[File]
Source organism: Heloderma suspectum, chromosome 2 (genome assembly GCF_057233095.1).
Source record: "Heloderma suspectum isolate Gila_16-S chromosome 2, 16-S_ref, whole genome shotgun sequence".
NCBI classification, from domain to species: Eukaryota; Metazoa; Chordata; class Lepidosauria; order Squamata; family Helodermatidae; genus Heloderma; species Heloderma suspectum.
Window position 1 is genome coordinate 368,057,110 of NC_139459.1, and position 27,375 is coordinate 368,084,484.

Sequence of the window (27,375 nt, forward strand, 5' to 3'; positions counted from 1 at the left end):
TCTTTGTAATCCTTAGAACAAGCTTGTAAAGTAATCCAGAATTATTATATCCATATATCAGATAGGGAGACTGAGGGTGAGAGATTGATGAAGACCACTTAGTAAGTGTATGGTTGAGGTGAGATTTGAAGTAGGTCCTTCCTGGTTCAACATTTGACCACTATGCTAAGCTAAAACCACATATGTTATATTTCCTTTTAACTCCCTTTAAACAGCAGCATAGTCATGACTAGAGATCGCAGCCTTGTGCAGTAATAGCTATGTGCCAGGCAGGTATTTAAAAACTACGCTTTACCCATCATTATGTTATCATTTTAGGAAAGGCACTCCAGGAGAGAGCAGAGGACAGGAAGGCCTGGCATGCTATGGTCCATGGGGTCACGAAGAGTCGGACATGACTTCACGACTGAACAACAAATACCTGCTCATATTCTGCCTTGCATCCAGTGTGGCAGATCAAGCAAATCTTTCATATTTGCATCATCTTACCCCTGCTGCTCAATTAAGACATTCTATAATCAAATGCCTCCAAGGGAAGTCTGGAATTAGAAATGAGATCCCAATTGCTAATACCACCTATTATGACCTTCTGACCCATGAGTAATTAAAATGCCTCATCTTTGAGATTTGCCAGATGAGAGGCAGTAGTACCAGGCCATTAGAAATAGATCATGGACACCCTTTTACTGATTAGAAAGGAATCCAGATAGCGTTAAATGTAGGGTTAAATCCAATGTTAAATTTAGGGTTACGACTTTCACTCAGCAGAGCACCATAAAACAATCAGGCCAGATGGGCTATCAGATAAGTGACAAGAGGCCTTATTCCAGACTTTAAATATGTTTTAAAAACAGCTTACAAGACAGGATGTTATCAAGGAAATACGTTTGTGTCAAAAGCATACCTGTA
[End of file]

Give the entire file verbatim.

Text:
Source organism: Heloderma suspectum, chromosome 2 (genome assembly GCF_057233095.1).
Source record: "Heloderma suspectum isolate Gila_16-S chromosome 2, 16-S_ref, whole genome shotgun sequence".
NCBI classification, from domain to species: Eukaryota; Metazoa; Chordata; class Lepidosauria; order Squamata; family Helodermatidae; genus Heloderma; species Heloderma suspectum.
Window position 1 is genome coordinate 368,057,110 of NC_139459.1, and position 27,375 is coordinate 368,084,484.

Sequence of the window (27,375 nt, forward strand, 5' to 3'; positions counted from 1 at the left end):
TCTTTGTAATCCTTAGAACAAGCTTGTAAAGTAATCCAGAATTATTATATCCATATATCAGATAGGGAGACTGAGGGTGAGAGATTGATGAAGACCACTTAGTAAGTGTATGGTTGAGGTGAGATTTGAAGTAGGTCCTTCCTGGTTCAACATTTGACCACTATGCTAAGCTAAAACCACATATGTTATATTTCCTTTTAACTCCCTTTAAACAGCAGCATAGTCATGACTAGAGATCGCAGCCTTGTGCAGTAATAGCTATGTGCCAGGCAGGTATTTAAAAACTACGCTTTACCCATCATTATGTTATCATTTTAGGAAAGGCACTCCAGGAGAGAGCAGAGGACAGGAAGGCCTGGCATGCTATGGTCCATGGGGTCACGAAGAGTCGGACATGACTTCACGACTGAACAACAAATACCTGCTCATATTCTGCCTTGCATCCAGTGTGGCAGATCAAGCAAATCTTTCATATTTGCATCATCTTACCCCTGCTGCTCAATTAAGACATTCTATAATCAAATGCCTCCAAGGGAAGTCTGGAATTAGAAATGAGATCCCAATTGCTAATACCACCTATTATGACCTTCTGACCCATGAGTAATTAAAATGCCTCATCTTTGAGATTTGCCAGATGAGAGGCAGTAGTACCAGGCCATTAGAAATAGATCATGGACACCCTTTTACTGATTAGAAAGGAATCCAGATAGCGTTAAATGTAGGGTTAAATCCAATGTTAAATTTAGGGTTACGACTTTCACTCAGCAGAGCACCATAAAACAATCAGGCCAGATGGGCTATCAGATAAGTGACAAGAGGCCTTATTCCAGACTTTAAATATGTTTTAAAAACAGCTTACAAGACAGGATGTTATCAAGGAAATACGTTTGTGTCAAAAGCATACCTGTA